PLATFORM works across disciplines for social and ecological justice. It combines the transformatory power of art with the tangible goals of campaigning, the rigour of in-depth research with the vision to promote alternative futures.


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Desk Killer - a forthcoming book...

“I live in the Managerial Age, in a world of ‘Admin’. The greatest evil is not now done in those sordid ‘dens of crime’ that Dickens loved to paint. It is not even done in concentration camps and labour camps. in those we see its final result. But it is conceived and ordered (moved, seconded, carried and minuted) in clean, carpeted, warmed and well-lighted offices, by quiet men with white collars and cut fingernails and smooth-shaven cheeks who do not need to raise their voices.”
C.S. Lewis

Desk Killer

Killing from a desk

The colonial continuum

Breaking through the compartmentalisation of the mind

A walk from humanism to extermination


Killing from a Desk

By shining a light into the world of the bureaucrats, planners and businessmen who contributed to Nazism and the Holocaust, the desk killer raises a critical question as to whether such an event can be viewed as a finished, historical episode or whether the psychology and behaviour that enabled genocide to occur then is not only still present today, but exists quite specifically both in the institutional culture of transnational corporations and in the mindset and activity of many individuals working for such corporations.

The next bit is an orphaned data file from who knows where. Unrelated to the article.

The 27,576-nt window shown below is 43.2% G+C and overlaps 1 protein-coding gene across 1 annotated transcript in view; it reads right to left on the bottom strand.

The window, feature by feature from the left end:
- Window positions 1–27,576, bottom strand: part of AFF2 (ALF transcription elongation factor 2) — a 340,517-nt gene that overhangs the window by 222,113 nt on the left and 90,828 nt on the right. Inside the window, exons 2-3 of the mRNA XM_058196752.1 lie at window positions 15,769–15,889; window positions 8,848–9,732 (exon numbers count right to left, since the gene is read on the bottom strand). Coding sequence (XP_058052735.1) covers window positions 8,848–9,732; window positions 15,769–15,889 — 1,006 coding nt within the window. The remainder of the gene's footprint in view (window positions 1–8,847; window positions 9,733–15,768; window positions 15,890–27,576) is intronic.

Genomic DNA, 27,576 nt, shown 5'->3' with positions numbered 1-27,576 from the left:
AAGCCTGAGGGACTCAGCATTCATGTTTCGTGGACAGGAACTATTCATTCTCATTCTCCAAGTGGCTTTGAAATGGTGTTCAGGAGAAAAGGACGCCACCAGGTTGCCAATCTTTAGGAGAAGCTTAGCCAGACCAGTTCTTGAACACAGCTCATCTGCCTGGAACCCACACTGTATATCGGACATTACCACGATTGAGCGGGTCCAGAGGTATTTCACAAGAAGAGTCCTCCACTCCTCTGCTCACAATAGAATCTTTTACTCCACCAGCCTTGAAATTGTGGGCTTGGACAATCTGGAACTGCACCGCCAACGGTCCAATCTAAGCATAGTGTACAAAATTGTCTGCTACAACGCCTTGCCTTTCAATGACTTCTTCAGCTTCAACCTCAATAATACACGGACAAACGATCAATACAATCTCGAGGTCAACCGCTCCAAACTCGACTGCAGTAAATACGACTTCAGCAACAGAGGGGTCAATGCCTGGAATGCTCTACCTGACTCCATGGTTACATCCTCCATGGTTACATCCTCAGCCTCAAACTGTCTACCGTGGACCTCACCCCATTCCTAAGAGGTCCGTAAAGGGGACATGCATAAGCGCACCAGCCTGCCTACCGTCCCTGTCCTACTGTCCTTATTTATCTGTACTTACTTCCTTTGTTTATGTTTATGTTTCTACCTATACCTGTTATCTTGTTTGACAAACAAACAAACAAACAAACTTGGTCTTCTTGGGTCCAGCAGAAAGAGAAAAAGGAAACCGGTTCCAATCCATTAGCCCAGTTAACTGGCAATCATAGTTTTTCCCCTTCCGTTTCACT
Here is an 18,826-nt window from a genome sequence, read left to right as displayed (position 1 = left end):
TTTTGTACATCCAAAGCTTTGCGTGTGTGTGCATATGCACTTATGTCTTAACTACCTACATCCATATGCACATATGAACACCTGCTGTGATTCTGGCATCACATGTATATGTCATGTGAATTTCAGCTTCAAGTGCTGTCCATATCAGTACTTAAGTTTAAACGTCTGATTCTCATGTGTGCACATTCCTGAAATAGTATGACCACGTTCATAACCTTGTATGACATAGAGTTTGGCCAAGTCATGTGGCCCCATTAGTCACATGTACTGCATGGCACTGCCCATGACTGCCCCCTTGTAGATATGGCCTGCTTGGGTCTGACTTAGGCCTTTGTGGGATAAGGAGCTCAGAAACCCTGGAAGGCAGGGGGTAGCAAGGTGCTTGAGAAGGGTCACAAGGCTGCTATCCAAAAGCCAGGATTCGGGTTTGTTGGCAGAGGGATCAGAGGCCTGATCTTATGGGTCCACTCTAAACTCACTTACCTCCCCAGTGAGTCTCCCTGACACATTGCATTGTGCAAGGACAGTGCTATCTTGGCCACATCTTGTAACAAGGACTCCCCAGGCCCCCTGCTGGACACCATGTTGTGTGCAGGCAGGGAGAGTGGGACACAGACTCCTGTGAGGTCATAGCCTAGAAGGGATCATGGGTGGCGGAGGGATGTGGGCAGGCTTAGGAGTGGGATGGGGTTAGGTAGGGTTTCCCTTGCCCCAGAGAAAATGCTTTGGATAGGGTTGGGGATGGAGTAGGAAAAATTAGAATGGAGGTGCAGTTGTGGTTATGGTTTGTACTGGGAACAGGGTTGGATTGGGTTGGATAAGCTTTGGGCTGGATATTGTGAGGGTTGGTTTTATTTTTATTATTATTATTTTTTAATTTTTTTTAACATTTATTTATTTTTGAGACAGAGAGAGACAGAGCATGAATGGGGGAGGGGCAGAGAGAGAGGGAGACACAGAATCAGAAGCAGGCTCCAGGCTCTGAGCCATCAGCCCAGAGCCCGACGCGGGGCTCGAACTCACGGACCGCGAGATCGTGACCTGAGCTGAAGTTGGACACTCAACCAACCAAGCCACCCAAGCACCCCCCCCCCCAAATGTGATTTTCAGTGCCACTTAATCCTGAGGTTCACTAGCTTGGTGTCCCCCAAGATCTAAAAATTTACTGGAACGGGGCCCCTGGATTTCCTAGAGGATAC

In post-war Germany’s attempt to come to a reckoning with the Holocaust, particularly after the trial and conviction of Adolf Eichmann in 1961 the term ‘schreibtischtaeter’ was coined. This can be translated as ‘desk-murderer’. Strangely this term has hardly ever been used outside Germany, despite its clear relevence to much 20th century and contemporary capitalism.

This concept is at the heart of the desk killer’s argument. International trade has never been less personal. The vast majority of BP's or Shell's workforce in London will never see the oil pipeline in Colombia or Nigeria that they work on daily from their desks, let alone meet the villagers intimidated, displaced or killed in order to enable those valuable pipelines to operate. This distancing creates the greatest imaginative challenge - how is it possible to link the BP head office at Finsbury Circus to Casanare? How is it possible to enable human beings in London to feel linked on a personal basis with human beings in Colombia? Or to link the people at the Shell Centre with people in Southern Nigeria?

  Engineer working at the Saurer factory in the 1940s. Saurer manufactured the Gaswagen used in the murder of up to 400,000 people in Eastern Europe, between 1941 and 1945.